“There she goes again! Why does she always have to be telling everything?” You probably know one of these girls, the kind who not only has opinions but feels compelled to share them. Maybe not even all the time, but when it matters most, this girl is brave enough—or angry enough—to speak up about the injustices she observes around her.
Young adult author Margaret Willey* calls this character the “Girl Who Tells”: “In both adult and young adult fiction, an adolescent daughter is often presented to the reader as the guide most willing and able to travel beneath the surface and into the deeper layers of her household.” Girls Who Tell play a “truth-telling function” in literature because “[i]f there is a weak seam in the family fabric, she is the one most likely to put her finger through it and make it a full-blown hole.” A GWT can’t stand hypocrisy or mendacity, even when she’s told that telling the truth isn’t nice or could hurt someone. She’s self-absorbed, true, but from that narcissism comes the ability to see more than the adults around her are willing to see themselves.
As protagonists, Girls Who Tell initially function as observers from the sideline of the story in what I call the “liminal space” between childhood and adulthood. When I teach this concept, I stand in the actual doorway of the classroom and put my hands on the sides of the doorframe to illustrate this “in-between” place. (The word “lintel” is related to the Latin word limen, meaning “threshold.) Neither still a child nor completely an adult, a GWT has a foot in both worlds, a limbo of ultrasensitivity that leads to impulsive responses, if not downright overreaction.
From this liminal space, a GWT can observe the inadequacies and inconsistencies of the world around her, which leads to a second GWT characteristic: asking questions, particularly about truth and authority. “Why?” is a GWT’s favorite word.
But when a GWT finds her questions ignored or the answers vague or even false, she must speak up and tell the truth from her special—and sometimes limited—perspective. She may not always be right in her analysis but her speaking is always a catalyst for change.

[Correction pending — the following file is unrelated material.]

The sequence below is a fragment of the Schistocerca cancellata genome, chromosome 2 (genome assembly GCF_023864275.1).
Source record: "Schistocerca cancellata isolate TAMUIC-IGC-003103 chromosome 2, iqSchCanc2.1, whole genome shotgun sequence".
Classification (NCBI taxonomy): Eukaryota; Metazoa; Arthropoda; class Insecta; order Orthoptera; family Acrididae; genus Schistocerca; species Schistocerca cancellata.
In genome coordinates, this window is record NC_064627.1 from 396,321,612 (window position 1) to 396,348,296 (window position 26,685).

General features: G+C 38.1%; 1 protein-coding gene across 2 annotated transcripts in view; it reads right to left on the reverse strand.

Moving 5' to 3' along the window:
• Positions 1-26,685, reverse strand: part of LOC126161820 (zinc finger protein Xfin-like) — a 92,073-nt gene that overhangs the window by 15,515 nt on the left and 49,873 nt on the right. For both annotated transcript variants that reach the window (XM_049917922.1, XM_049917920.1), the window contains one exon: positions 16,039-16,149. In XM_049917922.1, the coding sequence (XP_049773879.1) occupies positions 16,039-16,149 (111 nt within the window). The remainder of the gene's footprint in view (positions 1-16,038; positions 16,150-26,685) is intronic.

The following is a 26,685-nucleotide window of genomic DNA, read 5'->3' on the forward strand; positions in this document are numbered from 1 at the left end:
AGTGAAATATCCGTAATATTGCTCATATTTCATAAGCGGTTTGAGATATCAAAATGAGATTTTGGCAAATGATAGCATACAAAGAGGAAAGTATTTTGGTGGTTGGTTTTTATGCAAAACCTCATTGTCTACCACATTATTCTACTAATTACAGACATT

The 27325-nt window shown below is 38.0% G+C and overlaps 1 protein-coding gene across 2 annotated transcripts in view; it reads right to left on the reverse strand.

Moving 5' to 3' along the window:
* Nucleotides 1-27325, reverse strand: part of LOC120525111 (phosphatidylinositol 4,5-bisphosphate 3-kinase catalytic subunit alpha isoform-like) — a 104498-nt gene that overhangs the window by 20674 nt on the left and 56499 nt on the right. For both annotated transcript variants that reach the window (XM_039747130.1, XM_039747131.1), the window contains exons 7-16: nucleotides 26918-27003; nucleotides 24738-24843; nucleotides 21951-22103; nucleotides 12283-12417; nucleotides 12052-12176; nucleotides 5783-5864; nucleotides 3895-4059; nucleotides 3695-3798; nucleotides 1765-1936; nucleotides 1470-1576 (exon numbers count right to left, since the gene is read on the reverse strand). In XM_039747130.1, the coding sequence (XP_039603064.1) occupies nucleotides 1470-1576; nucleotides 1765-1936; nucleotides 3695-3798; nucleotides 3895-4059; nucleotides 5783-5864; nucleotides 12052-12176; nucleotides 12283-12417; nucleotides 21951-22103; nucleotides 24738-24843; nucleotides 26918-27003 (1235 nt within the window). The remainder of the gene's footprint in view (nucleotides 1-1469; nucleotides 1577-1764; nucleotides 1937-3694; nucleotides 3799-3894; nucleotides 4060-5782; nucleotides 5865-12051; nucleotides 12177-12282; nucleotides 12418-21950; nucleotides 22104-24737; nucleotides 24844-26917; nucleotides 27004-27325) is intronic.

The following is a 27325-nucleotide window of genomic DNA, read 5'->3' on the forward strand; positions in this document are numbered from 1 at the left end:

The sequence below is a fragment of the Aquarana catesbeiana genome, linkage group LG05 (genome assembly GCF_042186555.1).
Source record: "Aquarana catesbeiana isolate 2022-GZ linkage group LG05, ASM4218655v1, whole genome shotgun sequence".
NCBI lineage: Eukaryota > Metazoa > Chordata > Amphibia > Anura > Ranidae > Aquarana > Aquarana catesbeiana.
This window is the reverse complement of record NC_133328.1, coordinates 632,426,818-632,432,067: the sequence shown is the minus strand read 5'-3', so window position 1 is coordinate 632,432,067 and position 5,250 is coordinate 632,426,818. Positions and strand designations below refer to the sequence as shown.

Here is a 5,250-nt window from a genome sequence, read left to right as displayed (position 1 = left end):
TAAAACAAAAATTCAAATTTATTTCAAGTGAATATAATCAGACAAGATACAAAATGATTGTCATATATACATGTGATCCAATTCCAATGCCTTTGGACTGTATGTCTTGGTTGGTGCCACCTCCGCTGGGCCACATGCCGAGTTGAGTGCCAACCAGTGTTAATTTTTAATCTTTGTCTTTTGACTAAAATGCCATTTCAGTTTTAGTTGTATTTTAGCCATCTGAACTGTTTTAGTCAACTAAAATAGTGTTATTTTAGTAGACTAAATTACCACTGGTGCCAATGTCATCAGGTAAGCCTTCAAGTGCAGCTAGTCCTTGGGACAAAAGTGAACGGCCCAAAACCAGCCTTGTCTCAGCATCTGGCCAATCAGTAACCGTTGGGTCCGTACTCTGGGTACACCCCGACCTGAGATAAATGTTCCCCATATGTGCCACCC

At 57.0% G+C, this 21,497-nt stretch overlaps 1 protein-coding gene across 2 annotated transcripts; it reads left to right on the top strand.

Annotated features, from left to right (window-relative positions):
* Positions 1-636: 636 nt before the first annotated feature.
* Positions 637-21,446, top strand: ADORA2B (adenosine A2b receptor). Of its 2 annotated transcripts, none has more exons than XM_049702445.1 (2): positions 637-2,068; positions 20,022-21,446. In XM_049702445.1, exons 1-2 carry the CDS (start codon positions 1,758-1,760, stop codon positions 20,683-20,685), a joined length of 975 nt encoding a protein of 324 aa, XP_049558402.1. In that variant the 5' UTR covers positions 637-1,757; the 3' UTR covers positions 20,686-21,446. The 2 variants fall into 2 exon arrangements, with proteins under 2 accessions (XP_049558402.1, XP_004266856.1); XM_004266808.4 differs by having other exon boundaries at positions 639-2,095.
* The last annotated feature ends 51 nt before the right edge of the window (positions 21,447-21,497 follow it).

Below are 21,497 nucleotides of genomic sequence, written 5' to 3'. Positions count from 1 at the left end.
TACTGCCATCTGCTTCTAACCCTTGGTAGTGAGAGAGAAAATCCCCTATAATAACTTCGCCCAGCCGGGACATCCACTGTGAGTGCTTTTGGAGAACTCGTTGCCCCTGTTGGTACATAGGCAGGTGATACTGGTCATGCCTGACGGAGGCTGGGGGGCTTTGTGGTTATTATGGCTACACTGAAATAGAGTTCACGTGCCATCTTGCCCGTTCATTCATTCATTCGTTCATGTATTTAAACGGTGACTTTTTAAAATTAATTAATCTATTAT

Observer, questioner, and truth-teller, the GWT is the perfect protagonist for literature that attempts to reveal the injustices of family and society. In classics like Little Women, A Wrinkle in Time, The Color Purple, and Anne of Green Gables, GWT characters face consequences for their outspokenness but are still guaranteed happy endings. Reality must be faced, wrongs righted, and truthfulness rewarded.
And in movies like Rachel Getting Married or Girls Town or Real Women Have Curves (based on the play by Josefina López) or Precious (originally published as the novel PUSH by Sapphire), we cheer for Girls Who Tell because even when they’re arrogant, obnoxious, or ill-equipped to handle life’s problems, we know they’ve gotten a raw deal.
In real life, however, Girls Who Tell may face parental anger, peer ostracism, social harassment, or even or judicial punishment or mental institutionalization. Memoirs, diaries, and letters like Anne Moody’s Coming of Age in Mississippi, Susanna Kaysen’s Girl, Interrupted, Anne Frank’s Diary of a Young Girl, Lucy Grealy’s Autobiography of a Face and the Rachel Corrie’s My Name is Rachel Corrie recount the pain, punishment, and sometimes triumphs of young women overcoming prejudices that limit their lives. In real life, we may not always appreciate girls who tell it like they see it and, because of their youth and gender, their voices are easily ignored. They’re just teen girls, after all, what could they know?
But if we listened to the real voices of GWT as carefully as we listen to their voices in literature, we’d learn something astounding: their truth-telling depends on ours.
I’ll write in future blogs about GWT in works that I’ll be teaching this semester, but I’d love to hear from you. What GWT characters—fictional or real—have inspired you?
*“The Girl-Who-Tells.” Margaret Willey. Hungry Mind Review (Summer 1995): 46 & 48.